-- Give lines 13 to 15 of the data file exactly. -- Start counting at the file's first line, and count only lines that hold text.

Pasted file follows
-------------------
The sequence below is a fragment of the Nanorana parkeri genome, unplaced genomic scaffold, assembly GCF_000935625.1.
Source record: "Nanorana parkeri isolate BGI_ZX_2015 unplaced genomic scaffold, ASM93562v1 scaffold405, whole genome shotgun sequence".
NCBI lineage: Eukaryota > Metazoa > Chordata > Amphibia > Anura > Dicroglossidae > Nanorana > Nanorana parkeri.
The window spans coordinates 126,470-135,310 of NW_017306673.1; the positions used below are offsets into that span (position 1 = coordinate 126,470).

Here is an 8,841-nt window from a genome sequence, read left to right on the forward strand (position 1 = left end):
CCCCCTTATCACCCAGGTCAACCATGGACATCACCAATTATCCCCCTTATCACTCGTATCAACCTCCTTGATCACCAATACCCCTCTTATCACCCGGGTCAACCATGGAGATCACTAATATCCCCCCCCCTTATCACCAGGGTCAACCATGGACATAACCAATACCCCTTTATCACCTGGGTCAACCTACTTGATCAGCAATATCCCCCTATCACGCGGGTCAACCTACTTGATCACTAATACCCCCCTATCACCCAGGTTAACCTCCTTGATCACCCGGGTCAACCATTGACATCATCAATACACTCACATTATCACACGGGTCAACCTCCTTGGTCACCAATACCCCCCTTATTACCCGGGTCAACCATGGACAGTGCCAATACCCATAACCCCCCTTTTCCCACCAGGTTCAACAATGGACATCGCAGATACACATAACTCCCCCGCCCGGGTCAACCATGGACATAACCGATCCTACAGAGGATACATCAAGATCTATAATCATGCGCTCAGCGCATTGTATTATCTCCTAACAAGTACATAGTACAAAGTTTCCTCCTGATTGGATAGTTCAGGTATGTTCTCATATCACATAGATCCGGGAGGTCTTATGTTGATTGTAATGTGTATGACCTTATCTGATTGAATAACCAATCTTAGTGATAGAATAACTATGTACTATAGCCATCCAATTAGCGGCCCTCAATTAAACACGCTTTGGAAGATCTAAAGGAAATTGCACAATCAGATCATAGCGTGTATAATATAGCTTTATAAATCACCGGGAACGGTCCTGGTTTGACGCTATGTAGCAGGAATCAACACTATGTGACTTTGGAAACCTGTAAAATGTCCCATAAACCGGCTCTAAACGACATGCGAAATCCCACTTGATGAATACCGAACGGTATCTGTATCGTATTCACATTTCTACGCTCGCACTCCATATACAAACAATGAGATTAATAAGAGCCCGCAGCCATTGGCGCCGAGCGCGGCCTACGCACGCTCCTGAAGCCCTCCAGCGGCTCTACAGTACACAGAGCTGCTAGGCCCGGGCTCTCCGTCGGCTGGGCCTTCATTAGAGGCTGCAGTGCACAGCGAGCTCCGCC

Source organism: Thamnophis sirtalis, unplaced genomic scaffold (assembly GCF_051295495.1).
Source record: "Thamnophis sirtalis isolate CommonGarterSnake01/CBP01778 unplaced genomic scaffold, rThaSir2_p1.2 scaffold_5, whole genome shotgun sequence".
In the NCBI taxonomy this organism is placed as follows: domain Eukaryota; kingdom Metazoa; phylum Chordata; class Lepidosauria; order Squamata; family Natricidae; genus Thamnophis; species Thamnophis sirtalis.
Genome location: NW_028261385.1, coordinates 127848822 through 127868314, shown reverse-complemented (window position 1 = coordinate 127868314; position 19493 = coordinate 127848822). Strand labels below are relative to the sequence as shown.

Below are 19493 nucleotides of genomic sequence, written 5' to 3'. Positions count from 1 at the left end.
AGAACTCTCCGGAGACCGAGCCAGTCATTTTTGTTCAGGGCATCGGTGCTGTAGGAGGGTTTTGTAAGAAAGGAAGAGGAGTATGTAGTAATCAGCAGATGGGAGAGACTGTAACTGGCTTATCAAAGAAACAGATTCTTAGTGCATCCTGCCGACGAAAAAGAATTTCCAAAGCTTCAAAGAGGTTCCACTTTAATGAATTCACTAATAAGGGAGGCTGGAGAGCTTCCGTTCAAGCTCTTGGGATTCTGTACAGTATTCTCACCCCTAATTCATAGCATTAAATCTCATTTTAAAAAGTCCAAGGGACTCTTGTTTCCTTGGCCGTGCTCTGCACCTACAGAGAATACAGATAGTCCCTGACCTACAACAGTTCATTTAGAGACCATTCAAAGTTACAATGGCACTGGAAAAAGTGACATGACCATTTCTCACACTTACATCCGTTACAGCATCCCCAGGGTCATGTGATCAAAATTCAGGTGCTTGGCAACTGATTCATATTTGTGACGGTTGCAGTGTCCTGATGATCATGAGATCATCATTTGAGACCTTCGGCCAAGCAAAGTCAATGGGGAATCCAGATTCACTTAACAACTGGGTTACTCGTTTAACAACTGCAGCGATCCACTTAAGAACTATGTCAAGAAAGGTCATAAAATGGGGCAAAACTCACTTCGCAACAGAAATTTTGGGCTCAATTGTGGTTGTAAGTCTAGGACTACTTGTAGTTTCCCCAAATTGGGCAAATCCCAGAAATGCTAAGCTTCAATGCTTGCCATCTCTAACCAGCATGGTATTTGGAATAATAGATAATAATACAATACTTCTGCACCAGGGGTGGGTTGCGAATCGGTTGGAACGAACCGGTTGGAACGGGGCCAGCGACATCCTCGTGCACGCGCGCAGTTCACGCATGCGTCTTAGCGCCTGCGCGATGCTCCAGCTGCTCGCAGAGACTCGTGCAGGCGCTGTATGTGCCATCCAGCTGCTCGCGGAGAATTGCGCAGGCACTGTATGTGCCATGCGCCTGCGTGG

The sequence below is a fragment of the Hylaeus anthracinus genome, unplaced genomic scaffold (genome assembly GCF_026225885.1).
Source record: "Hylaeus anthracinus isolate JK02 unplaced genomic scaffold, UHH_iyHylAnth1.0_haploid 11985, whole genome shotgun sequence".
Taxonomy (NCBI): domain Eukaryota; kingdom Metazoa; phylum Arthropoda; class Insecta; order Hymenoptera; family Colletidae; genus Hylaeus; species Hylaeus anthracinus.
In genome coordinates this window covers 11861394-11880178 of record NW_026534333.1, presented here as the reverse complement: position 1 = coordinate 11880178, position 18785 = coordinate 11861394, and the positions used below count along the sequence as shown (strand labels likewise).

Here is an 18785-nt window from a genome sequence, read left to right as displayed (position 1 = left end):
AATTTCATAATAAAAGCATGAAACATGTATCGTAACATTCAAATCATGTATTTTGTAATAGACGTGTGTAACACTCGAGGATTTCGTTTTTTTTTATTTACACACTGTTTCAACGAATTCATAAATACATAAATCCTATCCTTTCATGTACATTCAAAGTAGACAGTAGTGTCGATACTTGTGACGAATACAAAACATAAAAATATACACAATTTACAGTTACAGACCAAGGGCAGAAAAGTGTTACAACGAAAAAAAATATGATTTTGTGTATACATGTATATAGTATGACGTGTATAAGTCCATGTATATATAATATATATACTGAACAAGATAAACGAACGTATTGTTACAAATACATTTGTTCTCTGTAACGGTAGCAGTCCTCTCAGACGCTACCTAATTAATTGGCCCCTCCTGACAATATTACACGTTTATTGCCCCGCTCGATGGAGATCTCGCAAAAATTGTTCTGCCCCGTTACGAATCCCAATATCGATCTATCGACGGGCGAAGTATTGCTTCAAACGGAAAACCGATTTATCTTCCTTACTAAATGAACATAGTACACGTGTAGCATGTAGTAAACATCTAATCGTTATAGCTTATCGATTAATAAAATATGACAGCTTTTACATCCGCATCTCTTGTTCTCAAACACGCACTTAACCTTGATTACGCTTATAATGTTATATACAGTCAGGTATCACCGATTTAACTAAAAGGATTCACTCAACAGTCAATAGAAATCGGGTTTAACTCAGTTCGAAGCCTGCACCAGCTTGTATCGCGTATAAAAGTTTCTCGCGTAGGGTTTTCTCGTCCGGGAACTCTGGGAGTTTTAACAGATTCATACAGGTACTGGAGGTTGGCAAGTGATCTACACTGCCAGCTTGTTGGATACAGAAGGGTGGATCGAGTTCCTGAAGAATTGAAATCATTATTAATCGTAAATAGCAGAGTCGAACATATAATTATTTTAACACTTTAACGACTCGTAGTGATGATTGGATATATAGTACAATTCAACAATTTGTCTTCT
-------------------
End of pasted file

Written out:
The sequence below is a fragment of the Hylaeus anthracinus genome, unplaced genomic scaffold (genome assembly GCF_026225885.1).
Source record: "Hylaeus anthracinus isolate JK02 unplaced genomic scaffold, UHH_iyHylAnth1.0_haploid 11985, whole genome shotgun sequence".
Taxonomy (NCBI): domain Eukaryota; kingdom Metazoa; phylum Arthropoda; class Insecta; order Hymenoptera; family Colletidae; genus Hylaeus; species Hylaeus anthracinus.